5. Botteri E, Bagnardi V, Rotmensz N, Gentilini O, Disalvatore D, Bazolli B, Luini A and Veronesi U (2010) Analysis of local and regional recurrences in breast cancer after conservative surgery Ann Oncol 21 723–8 PMID 19833817  doi:10.1093/annonc/mdp386


Appendices

Appendix A: Characteristics broken down by tumour type: breast cancer (women only)

Table A1: Characteristics at diagnosis

 

Table A2: Treatment strategy

Figure A1: Place of surgery

 

 

Fig A2: Familiarity for breast and non-breast cancerb

 

 

 

a'Long' record type (at least one treatment in IEO); pathological diagnosis in IEO (at least a slide review in IEO); bInformation is missing for some patients; cNo evidence of primary tumour after neoadjuvant treatment. RT: Radiotherapy; HT: hormonotherapy; CT: chemotherapy and/or monoclonal antibody. NOS: not otherwise specified.

Appendix B: Characteristics broken down by tumour type: colorectal cancer (468 first invasive primaries treated and diagnosed in IEOa)

Table B1: Characteristics at diagnosis


 

Table B2: Treatment strategy

 

Figure B1: Place of surgery

Figure B2: Specific tumour site

a'Long' record type (at least one treatment in IEO); pathological diagnosis in IEO (at least a slide review in IEO); bInformation is missing for some patients; cNo evidence of primary tumour after neoadjuvant treatment. RT: radiotherapy; HT: hormonotherapy; CT: chemotherapy and/or monoclonal antibody; NOS: not otherwise specified

Appendix C: Characteristics broken down by tumour type: lung cancer (627 first invasive primaries treated and diagnosed in IEOa)

Table C1: Characteristics at diagnosis


 

Table C2: Treatment strategy


 

Figure C1: Place of surgery

Figure C2: Smoking status at diagnosisb

a'Long' record type (at least one treatment in IEO); pathological diagnosis in IEO (at least a slide review in IEO); binformation is missing for some patients; cNo evidence of primary tumour after neoadjuvant treatment. RT: radiotherapy; HT: hormonotherapy; CT: chemotherapy and/or monoclonal antibody.

Appendix D: Characteristics broken down by tumour type: non-Hodgkin lymphoma (225 first invasive primaries treated and diagnosed in IEOa)

Table D1: Characteristics at diagnosis

 

Table D2: Treatment strategy

 

 

Figure D1: Place of surgery

a'Long' record type (at least one treatment in IEO); pathological diagnosis in IEO (at least a slide review in IEO); bWHO classification applied; cInformation is missing for some patients. pS: pathological stage. RT: Radiotherapy; HT: hormonotherapy; CT: chemotherapy and/or monoclonal antibody. NHL: non-Hodgkin lymphoma; L: lymphoma.

Appendix E: Characteristics broken down by tumour type: ovarian cancer (241 first invasive primaries diagnosed and treated in IEOa)

Table E1: Characteristics at diagnosis

 

Table E2: Treatment strategy


 

Figure E1: Place of surgery

Figure E2: Familiarity for ovarian and non-ovarian cancer

a'Long' record type (at least one treatment in IEO); pathological diagnosis in IEO (at least a slide review in IEO); bInformation is missing for some patients. HT: Hormonotherapy; CT: chemotherapy and/or monoclonal antibody; MRT: metabolic radiotherapy; NOS: not otherwise specified.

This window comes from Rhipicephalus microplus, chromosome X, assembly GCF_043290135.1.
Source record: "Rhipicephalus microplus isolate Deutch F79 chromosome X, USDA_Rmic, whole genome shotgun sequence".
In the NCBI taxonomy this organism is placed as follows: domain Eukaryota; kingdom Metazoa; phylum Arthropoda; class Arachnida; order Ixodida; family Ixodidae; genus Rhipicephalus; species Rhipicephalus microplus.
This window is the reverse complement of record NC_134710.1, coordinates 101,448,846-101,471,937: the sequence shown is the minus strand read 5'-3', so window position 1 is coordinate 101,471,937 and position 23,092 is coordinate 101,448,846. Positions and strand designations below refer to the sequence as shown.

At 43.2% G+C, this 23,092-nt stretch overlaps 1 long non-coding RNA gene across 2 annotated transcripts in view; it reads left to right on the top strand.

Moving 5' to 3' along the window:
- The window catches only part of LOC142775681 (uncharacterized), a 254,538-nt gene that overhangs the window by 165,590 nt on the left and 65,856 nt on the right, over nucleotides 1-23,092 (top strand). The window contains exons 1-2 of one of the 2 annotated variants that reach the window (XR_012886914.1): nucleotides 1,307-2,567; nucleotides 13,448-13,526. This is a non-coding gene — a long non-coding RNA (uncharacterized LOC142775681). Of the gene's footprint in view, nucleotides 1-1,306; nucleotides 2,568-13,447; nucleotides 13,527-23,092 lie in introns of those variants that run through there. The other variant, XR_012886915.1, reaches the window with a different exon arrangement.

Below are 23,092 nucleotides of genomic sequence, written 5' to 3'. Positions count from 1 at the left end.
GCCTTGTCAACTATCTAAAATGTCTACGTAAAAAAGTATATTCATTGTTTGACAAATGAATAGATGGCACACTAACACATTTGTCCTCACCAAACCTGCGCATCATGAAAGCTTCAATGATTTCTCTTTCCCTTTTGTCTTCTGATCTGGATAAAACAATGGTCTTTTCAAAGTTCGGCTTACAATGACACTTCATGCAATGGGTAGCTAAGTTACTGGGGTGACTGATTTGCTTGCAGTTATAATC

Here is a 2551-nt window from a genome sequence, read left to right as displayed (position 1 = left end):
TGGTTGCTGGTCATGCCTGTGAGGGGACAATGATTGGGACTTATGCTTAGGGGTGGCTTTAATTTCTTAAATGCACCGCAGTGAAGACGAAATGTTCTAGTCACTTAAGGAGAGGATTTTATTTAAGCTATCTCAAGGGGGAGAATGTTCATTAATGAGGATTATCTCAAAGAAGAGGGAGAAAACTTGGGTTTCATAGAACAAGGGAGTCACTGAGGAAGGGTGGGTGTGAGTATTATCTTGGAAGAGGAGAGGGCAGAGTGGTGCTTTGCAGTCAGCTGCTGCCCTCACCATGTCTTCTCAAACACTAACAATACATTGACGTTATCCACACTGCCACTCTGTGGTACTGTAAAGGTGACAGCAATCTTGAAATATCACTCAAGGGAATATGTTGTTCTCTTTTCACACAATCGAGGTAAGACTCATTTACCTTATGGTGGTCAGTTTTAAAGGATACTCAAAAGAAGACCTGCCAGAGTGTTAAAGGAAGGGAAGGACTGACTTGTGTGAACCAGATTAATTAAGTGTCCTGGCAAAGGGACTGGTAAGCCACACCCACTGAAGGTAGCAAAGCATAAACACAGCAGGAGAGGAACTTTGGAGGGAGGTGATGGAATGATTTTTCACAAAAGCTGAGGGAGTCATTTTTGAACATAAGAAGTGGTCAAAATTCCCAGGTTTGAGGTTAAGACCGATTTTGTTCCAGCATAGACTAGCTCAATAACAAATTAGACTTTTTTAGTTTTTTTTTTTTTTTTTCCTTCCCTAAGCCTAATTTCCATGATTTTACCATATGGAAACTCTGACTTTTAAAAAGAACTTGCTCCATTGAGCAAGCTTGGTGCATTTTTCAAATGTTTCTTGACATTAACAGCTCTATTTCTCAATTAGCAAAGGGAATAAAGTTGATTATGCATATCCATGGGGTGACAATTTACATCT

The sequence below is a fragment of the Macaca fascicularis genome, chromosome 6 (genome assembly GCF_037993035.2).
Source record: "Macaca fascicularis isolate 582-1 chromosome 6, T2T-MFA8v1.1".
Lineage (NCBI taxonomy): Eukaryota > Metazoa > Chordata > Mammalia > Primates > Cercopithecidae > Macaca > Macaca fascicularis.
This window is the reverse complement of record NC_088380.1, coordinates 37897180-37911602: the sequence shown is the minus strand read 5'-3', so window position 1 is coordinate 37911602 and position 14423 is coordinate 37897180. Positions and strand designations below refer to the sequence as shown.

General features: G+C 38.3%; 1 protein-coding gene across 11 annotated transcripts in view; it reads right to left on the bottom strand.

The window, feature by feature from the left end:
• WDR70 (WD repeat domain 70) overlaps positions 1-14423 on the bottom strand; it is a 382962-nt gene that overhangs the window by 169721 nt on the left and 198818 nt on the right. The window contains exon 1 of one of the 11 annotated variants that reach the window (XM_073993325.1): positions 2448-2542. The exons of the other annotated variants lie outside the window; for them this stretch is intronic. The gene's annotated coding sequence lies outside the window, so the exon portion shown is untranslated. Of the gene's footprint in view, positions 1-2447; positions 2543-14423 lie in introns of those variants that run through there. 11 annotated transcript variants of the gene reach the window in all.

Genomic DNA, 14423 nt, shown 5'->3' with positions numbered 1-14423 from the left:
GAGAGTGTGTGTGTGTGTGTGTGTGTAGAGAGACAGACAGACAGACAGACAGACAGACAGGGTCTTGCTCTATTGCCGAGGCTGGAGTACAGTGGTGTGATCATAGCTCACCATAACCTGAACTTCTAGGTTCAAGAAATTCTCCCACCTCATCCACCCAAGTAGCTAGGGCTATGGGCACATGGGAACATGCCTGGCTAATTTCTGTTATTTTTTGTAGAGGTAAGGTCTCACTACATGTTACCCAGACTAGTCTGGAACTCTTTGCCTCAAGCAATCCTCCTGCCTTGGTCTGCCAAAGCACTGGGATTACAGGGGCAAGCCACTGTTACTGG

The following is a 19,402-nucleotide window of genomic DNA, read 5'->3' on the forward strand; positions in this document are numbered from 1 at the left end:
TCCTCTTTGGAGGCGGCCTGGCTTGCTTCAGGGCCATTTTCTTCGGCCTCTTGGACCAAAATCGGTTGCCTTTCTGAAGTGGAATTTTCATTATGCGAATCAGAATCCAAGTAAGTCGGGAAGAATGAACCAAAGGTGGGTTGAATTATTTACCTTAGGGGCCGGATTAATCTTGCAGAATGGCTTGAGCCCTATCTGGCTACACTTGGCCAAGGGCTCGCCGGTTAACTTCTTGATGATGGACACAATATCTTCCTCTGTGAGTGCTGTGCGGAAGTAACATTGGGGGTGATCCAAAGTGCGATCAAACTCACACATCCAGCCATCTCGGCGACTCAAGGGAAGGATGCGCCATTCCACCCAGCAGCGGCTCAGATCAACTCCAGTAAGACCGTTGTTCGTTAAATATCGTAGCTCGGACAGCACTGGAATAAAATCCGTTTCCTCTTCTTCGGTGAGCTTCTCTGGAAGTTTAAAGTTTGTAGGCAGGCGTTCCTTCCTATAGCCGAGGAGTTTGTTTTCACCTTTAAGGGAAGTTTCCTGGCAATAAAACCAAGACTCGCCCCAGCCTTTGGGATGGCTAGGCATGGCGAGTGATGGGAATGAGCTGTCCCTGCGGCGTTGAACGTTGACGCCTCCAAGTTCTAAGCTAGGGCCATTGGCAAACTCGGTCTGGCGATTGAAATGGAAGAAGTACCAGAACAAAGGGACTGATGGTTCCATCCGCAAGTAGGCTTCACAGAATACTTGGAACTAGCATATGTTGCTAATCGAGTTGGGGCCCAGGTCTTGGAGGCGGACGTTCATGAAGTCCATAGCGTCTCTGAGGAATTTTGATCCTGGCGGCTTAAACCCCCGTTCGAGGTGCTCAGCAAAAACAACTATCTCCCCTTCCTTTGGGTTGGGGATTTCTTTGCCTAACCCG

Appendix F: Characteristics broken down by tumour type: prostate (376 first invasive primaries treated and diagnosed in IEOa)

Table F1: Characteristics at diagnosis

 

Table F2: Treatment strategy

 

Figure F1: Place of surgery

Figure F2: Familiarity for prostatic and non-prostatic cancer

 a'Long' record type (at least one treatment in IEO); pathological diagnosis in IEO (at least a slide review in IEO); binformation is missing for some patients; RT: radiotherapy; HT: hormonotherapy; CT: chemotherapy and/or monoclonal antibody. NOS: not otherwise specified.

Appendix G: Characteristics broken down by tumour type: sarcoma (161 first invasive primaries treated and diagnosed in IEOa)

Table G1: Characteristics at diagnosis

 

Table G2: Treatment strategy

 

Figure G1: Place of surgery

a'Long' record type (at least one treatment in IEO); pathological diagnosis in IEO (at least a slide review in IEO); binformation is missing for some patients. RT: Radiotherapy; HT: hormonotherapy; CT: chemotherapy and/or monoclonal antibody; NOS: not otherwise specified.

Appendix H: Characteristics broken down by tumour type: skin melanoma (370 first invasive primaries diagnosed and treated in IEOa)

Table H1: Characteristics at diagnosis

 

Table H2: Treatment strategy

 

Figure H1: Place of surgery

Figure H2: Breslow thickness b

a'Long' record type (at least one treatment in IEO); pathological diagnosis in IEO (at least a slide review in IEO); binformation is missing for some patients. RT: Radiotherapy; HT: hormonotherapy; CT: chemotherapy and/or monoclonal antibody. NOS: not otherwise specified.

Appendix I: Characteristics broken down by tumour type: tongue (90 first invasive primaries diagnosed and treated in IEOa)

Table I1: Characteristics at diagnosis


 

Table I2: Treatment strategy

 

Figure I1: Place of surgery

Figure I2: Type of surgery

a'Long' record type (at least one treatment in IEO); pathological diagnosis in IEO (at least a slide review in IEO); binformation is missing for some patients; RT: radiotherapy; HT: hormonotherapy; CT: chemotherapy and/or monoclonal antibody.